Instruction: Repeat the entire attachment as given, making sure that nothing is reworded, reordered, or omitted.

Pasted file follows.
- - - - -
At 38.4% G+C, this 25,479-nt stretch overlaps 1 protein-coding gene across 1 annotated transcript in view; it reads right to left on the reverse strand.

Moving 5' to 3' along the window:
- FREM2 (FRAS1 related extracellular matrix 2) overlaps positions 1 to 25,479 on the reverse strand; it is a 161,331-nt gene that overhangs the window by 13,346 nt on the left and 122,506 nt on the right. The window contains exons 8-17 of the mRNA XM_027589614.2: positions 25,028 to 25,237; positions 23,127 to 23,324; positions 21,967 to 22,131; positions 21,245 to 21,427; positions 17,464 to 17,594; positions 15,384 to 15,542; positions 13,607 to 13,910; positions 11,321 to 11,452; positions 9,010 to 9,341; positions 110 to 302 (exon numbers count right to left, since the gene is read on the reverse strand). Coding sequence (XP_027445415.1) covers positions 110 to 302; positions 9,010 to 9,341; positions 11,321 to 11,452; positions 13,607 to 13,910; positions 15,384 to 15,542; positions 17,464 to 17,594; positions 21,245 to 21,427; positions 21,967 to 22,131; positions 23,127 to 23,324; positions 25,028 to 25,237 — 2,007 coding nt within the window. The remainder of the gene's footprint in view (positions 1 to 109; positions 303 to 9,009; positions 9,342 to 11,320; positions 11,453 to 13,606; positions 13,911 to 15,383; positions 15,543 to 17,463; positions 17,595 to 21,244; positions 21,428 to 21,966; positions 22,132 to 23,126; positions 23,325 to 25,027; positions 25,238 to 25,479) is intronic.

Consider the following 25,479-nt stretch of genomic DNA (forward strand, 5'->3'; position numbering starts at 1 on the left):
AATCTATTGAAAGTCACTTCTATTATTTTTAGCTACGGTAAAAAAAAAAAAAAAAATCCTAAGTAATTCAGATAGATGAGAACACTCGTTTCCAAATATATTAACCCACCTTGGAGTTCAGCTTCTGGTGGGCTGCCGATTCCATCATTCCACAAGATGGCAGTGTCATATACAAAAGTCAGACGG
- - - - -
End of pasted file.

At 38.4% G+C, this 25,479-nt stretch overlaps 1 protein-coding gene across 1 annotated transcript in view; it reads right to left on the reverse strand.

Moving 5' to 3' along the window:
- FREM2 (FRAS1 related extracellular matrix 2) overlaps positions 1 to 25,479 on the reverse strand; it is a 161,331-nt gene that overhangs the window by 13,346 nt on the left and 122,506 nt on the right. The window contains exons 8-17 of the mRNA XM_027589614.2: positions 25,028 to 25,237; positions 23,127 to 23,324; positions 21,967 to 22,131; positions 21,245 to 21,427; positions 17,464 to 17,594; positions 15,384 to 15,542; positions 13,607 to 13,910; positions 11,321 to 11,452; positions 9,010 to 9,341; positions 110 to 302 (exon numbers count right to left, since the gene is read on the reverse strand). Coding sequence (XP_027445415.1) covers positions 110 to 302; positions 9,010 to 9,341; positions 11,321 to 11,452; positions 13,607 to 13,910; positions 15,384 to 15,542; positions 17,464 to 17,594; positions 21,245 to 21,427; positions 21,967 to 22,131; positions 23,127 to 23,324; positions 25,028 to 25,237 — 2,007 coding nt within the window. The remainder of the gene's footprint in view (positions 1 to 109; positions 303 to 9,009; positions 9,342 to 11,320; positions 11,453 to 13,606; positions 13,911 to 15,383; positions 15,543 to 17,463; positions 17,595 to 21,244; positions 21,428 to 21,966; positions 22,132 to 23,126; positions 23,325 to 25,027; positions 25,238 to 25,479) is intronic.

Consider the following 25,479-nt stretch of genomic DNA (forward strand, 5'->3'; position numbering starts at 1 on the left):
AATCTATTGAAAGTCACTTCTATTATTTTTAGCTACGGTAAAAAAAAAAAAAAAAATCCTAAGTAATTCAGATAGATGAGAACACTCGTTTCCAAATATATTAACCCACCTTGGAGTTCAGCTTCTGGTGGGCTGCCGATTCCATCATTCCACAAGATGGCAGTGTCATATACAAAAGTCAGACGG